Roadside assistance service is something that not a lot of people really think about seriously--until the minute their car conks out on them in the middle of nowhere or in the middle of a busy highway and they have no way to get things back up and running. And in the middle of this emergency, these people usually tend to panic or get angry at the inconvenience that is keeping them from any important meetings or appointments that they need to reach. It takes a different kind of person to be able to do the job that needs to be done even in the presence of such stressed people. If you have a skill with cars and engines, and if you can keep a cool head during emergencies, perhaps you might have the aptitude to work with a roadside assistance service provider or a motor club offering such services.
There are numerous positions available in such companies, and you can get more idea about these positions and the requirements by looking at job listings online. Simply typing the keywords "jobs in roadside assistance service" in a search engine will yield instant results, but you can also check job search websites like Monster.com. You will typically find positions such as a tire or maintenance technician, which mainly entails removal and replacement of tires, but can also involve jumpstarting a stalled vehicle and unlocking car doors. These jobs not only require extensive training and experience, but you may also need to be certified for these. An ability to operate machinery as well as the ability to lift heavy objects is also important, since you will need to deal with various car parts and equipment. Alternatively, you can also become a tow truck driver or operator; this job mainly requires relevant experience, a valid license, and a clean driving record.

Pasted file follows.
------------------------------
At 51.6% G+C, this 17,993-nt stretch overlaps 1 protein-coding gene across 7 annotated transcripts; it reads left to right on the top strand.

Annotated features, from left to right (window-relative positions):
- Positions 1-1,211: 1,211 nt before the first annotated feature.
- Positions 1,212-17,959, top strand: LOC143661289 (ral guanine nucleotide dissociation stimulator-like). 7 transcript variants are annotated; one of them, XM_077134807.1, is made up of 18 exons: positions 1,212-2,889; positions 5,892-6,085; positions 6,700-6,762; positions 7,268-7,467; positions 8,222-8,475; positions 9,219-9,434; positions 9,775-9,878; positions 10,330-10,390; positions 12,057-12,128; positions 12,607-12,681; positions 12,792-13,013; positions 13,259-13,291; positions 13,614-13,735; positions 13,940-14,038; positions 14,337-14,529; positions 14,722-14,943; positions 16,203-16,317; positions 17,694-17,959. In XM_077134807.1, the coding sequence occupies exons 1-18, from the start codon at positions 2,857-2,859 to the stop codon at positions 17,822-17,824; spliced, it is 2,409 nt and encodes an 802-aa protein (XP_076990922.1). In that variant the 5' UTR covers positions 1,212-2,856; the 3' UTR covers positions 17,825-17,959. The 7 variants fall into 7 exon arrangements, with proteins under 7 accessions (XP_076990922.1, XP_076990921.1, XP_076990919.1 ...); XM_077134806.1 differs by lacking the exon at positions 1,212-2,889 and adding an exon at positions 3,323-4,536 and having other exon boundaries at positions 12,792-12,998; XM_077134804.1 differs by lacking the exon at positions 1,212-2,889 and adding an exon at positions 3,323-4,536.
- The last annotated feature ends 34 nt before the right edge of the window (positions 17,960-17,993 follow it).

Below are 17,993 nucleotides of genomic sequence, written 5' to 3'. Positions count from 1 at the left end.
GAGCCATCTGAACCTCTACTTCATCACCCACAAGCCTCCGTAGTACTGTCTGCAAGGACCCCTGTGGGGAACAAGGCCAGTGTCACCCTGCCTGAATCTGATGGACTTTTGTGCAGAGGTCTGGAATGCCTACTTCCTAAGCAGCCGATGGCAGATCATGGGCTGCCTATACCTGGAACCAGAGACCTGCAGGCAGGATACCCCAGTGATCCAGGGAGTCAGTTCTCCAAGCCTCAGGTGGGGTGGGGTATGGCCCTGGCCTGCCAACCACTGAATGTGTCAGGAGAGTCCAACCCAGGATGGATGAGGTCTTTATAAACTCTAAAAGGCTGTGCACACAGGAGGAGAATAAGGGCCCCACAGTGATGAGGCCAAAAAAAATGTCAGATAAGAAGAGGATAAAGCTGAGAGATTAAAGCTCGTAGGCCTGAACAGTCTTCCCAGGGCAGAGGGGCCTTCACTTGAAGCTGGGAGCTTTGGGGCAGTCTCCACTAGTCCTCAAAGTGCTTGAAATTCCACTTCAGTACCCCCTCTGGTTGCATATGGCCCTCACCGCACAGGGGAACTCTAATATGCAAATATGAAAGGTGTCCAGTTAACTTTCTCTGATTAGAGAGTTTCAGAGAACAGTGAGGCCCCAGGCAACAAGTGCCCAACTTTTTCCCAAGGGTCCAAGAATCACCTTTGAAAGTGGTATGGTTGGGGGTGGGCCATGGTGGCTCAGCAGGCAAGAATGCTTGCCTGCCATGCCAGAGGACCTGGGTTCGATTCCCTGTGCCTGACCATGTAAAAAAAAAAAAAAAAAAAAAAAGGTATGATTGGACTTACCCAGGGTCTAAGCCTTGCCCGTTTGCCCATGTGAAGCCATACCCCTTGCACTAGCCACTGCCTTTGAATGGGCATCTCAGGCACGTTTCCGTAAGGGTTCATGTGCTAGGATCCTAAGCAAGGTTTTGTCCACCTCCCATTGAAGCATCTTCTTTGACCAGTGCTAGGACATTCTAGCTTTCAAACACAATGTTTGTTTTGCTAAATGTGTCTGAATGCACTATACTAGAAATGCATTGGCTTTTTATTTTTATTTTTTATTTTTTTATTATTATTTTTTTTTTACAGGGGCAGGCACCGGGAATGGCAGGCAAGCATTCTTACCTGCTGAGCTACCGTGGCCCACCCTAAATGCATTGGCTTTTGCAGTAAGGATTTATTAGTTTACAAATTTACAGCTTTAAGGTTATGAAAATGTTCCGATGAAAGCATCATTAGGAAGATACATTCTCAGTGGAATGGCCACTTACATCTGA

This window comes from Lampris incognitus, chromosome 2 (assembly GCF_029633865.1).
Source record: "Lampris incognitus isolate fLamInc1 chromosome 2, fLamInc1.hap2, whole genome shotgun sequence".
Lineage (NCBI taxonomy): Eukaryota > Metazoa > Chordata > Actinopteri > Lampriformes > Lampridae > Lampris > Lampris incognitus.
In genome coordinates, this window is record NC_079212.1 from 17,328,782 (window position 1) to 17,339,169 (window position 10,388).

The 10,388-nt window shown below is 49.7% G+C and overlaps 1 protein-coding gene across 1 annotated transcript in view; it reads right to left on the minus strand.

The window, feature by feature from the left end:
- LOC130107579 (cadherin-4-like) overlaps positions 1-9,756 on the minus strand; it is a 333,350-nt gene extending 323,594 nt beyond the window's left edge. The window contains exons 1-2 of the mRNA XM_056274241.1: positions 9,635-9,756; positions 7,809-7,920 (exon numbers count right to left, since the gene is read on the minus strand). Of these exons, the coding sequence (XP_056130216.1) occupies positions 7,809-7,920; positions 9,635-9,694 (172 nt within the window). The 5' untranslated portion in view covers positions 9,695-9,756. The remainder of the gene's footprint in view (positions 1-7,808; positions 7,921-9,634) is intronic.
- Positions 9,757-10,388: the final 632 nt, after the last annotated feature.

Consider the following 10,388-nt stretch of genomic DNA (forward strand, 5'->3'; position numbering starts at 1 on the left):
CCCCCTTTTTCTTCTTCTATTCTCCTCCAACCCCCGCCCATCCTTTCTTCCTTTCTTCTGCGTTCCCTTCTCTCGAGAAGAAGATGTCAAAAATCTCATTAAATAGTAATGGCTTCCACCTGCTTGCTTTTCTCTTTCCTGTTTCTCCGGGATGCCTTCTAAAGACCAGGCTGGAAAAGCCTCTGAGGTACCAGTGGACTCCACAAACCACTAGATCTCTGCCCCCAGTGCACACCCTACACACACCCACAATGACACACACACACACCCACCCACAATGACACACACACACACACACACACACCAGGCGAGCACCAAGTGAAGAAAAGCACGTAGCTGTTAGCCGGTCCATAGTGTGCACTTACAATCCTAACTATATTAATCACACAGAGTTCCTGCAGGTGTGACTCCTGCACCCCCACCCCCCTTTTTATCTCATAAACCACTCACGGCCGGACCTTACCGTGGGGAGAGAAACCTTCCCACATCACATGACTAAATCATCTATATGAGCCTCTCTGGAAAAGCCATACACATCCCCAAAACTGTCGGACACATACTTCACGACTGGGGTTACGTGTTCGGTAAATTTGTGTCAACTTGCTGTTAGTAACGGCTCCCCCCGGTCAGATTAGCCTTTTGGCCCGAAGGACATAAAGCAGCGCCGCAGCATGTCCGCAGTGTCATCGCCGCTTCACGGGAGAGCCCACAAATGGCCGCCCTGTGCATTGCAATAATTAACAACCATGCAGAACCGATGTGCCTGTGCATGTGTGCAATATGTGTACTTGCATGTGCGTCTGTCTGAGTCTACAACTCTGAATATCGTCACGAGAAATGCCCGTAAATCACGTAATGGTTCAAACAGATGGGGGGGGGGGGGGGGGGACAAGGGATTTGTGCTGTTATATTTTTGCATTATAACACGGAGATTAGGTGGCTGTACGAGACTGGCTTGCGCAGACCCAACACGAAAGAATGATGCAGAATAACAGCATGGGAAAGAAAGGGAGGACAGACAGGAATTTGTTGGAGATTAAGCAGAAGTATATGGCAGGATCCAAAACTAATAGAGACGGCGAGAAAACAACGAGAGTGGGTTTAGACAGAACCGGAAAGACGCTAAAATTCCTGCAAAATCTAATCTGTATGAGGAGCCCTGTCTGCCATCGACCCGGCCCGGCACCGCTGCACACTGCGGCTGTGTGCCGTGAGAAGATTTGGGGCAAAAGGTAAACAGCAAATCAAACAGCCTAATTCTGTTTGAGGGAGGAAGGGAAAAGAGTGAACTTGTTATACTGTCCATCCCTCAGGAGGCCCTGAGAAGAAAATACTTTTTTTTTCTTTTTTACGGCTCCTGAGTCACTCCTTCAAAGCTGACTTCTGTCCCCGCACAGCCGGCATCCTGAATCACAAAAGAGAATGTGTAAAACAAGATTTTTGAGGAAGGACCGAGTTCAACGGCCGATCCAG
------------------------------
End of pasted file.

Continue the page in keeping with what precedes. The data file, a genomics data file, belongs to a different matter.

Roadside mechanics and technicians can also have certain specializations, such as RV technicians who come to the aid of RVs. They typically undergo extensive training and need to obtain their credentials from the National RV Dealers Association (RVDA) and the Recreation Vehicle Industry Association (RVIA). Such groups put a premium on RV technician certification as a way to reassure clients who have made a significant investment in their RVs.
Of course, if you don't have any mechanical skill with vehicles, you can still be a part of roadside assistance services and motor clubs. Other people with different backgrounds are needed in various aspects of the enterprise. You can work as a claims representative, a job that will entail investigating and evaluating any claims made by clients. You can also become a dispatcher, which entails fielding phone calls and directing roadside service providers and service fleets to the location of the emergency. What this job requires most of all is an attention to detail, allowing the company to provide prompt service to the stricken vehicle.
Apart from finding these jobs online, you can also trawl through your local classified ads, or you may also enquire at motor clubs and roadside services regarding any openings. Don't forget to find out what qualifications they seek as well.